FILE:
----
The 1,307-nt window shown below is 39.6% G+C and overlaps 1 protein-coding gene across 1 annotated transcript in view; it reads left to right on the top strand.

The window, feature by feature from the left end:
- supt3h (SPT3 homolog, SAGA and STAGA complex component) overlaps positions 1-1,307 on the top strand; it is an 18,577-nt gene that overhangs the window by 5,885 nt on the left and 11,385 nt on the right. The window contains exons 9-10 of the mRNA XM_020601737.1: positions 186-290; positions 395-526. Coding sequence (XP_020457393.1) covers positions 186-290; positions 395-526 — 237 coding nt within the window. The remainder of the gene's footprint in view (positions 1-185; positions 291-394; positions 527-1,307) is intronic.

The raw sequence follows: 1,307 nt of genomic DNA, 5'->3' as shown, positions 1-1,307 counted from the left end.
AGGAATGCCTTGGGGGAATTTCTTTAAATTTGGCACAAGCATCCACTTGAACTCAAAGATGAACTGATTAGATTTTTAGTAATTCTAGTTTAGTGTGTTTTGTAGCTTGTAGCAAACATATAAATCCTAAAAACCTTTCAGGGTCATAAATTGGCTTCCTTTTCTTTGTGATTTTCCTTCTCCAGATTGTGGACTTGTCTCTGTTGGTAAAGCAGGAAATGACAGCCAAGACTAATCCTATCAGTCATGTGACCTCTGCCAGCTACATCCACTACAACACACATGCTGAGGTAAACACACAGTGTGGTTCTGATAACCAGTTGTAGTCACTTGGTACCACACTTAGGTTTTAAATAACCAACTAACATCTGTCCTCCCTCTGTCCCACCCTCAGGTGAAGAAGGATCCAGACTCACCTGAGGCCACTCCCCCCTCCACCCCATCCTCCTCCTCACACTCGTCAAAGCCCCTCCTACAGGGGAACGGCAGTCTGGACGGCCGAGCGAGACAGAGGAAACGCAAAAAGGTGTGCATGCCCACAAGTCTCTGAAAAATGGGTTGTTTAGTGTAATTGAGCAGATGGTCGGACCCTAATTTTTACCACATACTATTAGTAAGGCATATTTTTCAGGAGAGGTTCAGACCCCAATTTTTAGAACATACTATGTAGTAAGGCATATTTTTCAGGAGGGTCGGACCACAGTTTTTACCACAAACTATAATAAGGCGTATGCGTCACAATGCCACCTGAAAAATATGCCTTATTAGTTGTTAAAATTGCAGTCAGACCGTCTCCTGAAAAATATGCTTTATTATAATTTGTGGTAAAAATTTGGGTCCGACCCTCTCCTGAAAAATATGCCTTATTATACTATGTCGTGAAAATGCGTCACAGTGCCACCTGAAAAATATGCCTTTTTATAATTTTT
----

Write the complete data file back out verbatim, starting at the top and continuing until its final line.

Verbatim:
The 1,307-nt window shown below is 39.6% G+C and overlaps 1 protein-coding gene across 1 annotated transcript in view; it reads left to right on the top strand.

The window, feature by feature from the left end:
- supt3h (SPT3 homolog, SAGA and STAGA complex component) overlaps positions 1-1,307 on the top strand; it is an 18,577-nt gene that overhangs the window by 5,885 nt on the left and 11,385 nt on the right. The window contains exons 9-10 of the mRNA XM_020601737.1: positions 186-290; positions 395-526. Coding sequence (XP_020457393.1) covers positions 186-290; positions 395-526 — 237 coding nt within the window. The remainder of the gene's footprint in view (positions 1-185; positions 291-394; positions 527-1,307) is intronic.

The raw sequence follows: 1,307 nt of genomic DNA, 5'->3' as shown, positions 1-1,307 counted from the left end.
AGGAATGCCTTGGGGGAATTTCTTTAAATTTGGCACAAGCATCCACTTGAACTCAAAGATGAACTGATTAGATTTTTAGTAATTCTAGTTTAGTGTGTTTTGTAGCTTGTAGCAAACATATAAATCCTAAAAACCTTTCAGGGTCATAAATTGGCTTCCTTTTCTTTGTGATTTTCCTTCTCCAGATTGTGGACTTGTCTCTGTTGGTAAAGCAGGAAATGACAGCCAAGACTAATCCTATCAGTCATGTGACCTCTGCCAGCTACATCCACTACAACACACATGCTGAGGTAAACACACAGTGTGGTTCTGATAACCAGTTGTAGTCACTTGGTACCACACTTAGGTTTTAAATAACCAACTAACATCTGTCCTCCCTCTGTCCCACCCTCAGGTGAAGAAGGATCCAGACTCACCTGAGGCCACTCCCCCCTCCACCCCATCCTCCTCCTCACACTCGTCAAAGCCCCTCCTACAGGGGAACGGCAGTCTGGACGGCCGAGCGAGACAGAGGAAACGCAAAAAGGTGTGCATGCCCACAAGTCTCTGAAAAATGGGTTGTTTAGTGTAATTGAGCAGATGGTCGGACCCTAATTTTTACCACATACTATTAGTAAGGCATATTTTTCAGGAGAGGTTCAGACCCCAATTTTTAGAACATACTATGTAGTAAGGCATATTTTTCAGGAGGGTCGGACCACAGTTTTTACCACAAACTATAATAAGGCGTATGCGTCACAATGCCACCTGAAAAATATGCCTTATTAGTTGTTAAAATTGCAGTCAGACCGTCTCCTGAAAAATATGCTTTATTATAATTTGTGGTAAAAATTTGGGTCCGACCCTCTCCTGAAAAATATGCCTTATTATACTATGTCGTGAAAATGCGTCACAGTGCCACCTGAAAAATATGCCTTTTTATAATTTTT